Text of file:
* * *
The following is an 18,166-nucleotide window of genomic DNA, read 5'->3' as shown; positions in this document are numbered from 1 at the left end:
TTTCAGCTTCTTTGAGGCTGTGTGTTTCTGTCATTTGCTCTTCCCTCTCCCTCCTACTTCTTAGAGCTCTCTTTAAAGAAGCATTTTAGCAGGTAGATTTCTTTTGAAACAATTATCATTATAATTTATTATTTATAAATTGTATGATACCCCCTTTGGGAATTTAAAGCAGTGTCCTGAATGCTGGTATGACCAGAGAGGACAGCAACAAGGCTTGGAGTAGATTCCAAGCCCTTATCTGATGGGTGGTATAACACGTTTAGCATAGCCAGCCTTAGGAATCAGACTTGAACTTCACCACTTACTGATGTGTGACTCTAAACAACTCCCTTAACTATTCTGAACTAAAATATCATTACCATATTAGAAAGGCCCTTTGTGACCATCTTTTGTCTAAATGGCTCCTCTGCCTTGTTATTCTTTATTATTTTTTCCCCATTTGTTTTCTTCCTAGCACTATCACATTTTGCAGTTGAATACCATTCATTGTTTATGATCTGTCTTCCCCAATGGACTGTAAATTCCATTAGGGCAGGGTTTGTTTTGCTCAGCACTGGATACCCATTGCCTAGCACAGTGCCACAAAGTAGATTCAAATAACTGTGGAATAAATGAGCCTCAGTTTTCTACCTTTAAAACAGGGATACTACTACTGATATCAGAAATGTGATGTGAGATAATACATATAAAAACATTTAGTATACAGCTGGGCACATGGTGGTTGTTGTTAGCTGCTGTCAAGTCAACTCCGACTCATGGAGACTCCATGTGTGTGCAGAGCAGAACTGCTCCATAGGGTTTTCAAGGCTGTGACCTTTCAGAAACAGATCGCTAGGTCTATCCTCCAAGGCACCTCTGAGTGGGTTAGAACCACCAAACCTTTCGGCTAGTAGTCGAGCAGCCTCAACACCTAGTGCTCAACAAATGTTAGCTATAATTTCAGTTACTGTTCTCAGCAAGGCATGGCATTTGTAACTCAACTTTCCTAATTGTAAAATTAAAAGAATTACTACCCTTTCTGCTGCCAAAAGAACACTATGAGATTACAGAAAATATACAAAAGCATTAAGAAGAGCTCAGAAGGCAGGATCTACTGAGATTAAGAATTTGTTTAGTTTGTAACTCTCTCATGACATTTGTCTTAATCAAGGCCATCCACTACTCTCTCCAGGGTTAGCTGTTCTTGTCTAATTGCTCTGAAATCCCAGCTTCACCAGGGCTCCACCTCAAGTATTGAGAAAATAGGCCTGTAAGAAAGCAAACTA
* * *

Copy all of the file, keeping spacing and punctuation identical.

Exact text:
The following is an 18,166-nucleotide window of genomic DNA, read 5'->3' as shown; positions in this document are numbered from 1 at the left end:
TTTCAGCTTCTTTGAGGCTGTGTGTTTCTGTCATTTGCTCTTCCCTCTCCCTCCTACTTCTTAGAGCTCTCTTTAAAGAAGCATTTTAGCAGGTAGATTTCTTTTGAAACAATTATCATTATAATTTATTATTTATAAATTGTATGATACCCCCTTTGGGAATTTAAAGCAGTGTCCTGAATGCTGGTATGACCAGAGAGGACAGCAACAAGGCTTGGAGTAGATTCCAAGCCCTTATCTGATGGGTGGTATAACACGTTTAGCATAGCCAGCCTTAGGAATCAGACTTGAACTTCACCACTTACTGATGTGTGACTCTAAACAACTCCCTTAACTATTCTGAACTAAAATATCATTACCATATTAGAAAGGCCCTTTGTGACCATCTTTTGTCTAAATGGCTCCTCTGCCTTGTTATTCTTTATTATTTTTTCCCCATTTGTTTTCTTCCTAGCACTATCACATTTTGCAGTTGAATACCATTCATTGTTTATGATCTGTCTTCCCCAATGGACTGTAAATTCCATTAGGGCAGGGTTTGTTTTGCTCAGCACTGGATACCCATTGCCTAGCACAGTGCCACAAAGTAGATTCAAATAACTGTGGAATAAATGAGCCTCAGTTTTCTACCTTTAAAACAGGGATACTACTACTGATATCAGAAATGTGATGTGAGATAATACATATAAAAACATTTAGTATACAGCTGGGCACATGGTGGTTGTTGTTAGCTGCTGTCAAGTCAACTCCGACTCATGGAGACTCCATGTGTGTGCAGAGCAGAACTGCTCCATAGGGTTTTCAAGGCTGTGACCTTTCAGAAACAGATCGCTAGGTCTATCCTCCAAGGCACCTCTGAGTGGGTTAGAACCACCAAACCTTTCGGCTAGTAGTCGAGCAGCCTCAACACCTAGTGCTCAACAAATGTTAGCTATAATTTCAGTTACTGTTCTCAGCAAGGCATGGCATTTGTAACTCAACTTTCCTAATTGTAAAATTAAAAGAATTACTACCCTTTCTGCTGCCAAAAGAACACTATGAGATTACAGAAAATATACAAAAGCATTAAGAAGAGCTCAGAAGGCAGGATCTACTGAGATTAAGAATTTGTTTAGTTTGTAACTCTCTCATGACATTTGTCTTAATCAAGGCCATCCACTACTCTCTCCAGGGTTAGCTGTTCTTGTCTAATTGCTCTGAAATCCCAGCTTCACCAGGGCTCCACCTCAAGTATTGAGAAAATAGGCCTGTAAGAAAGCAAACTA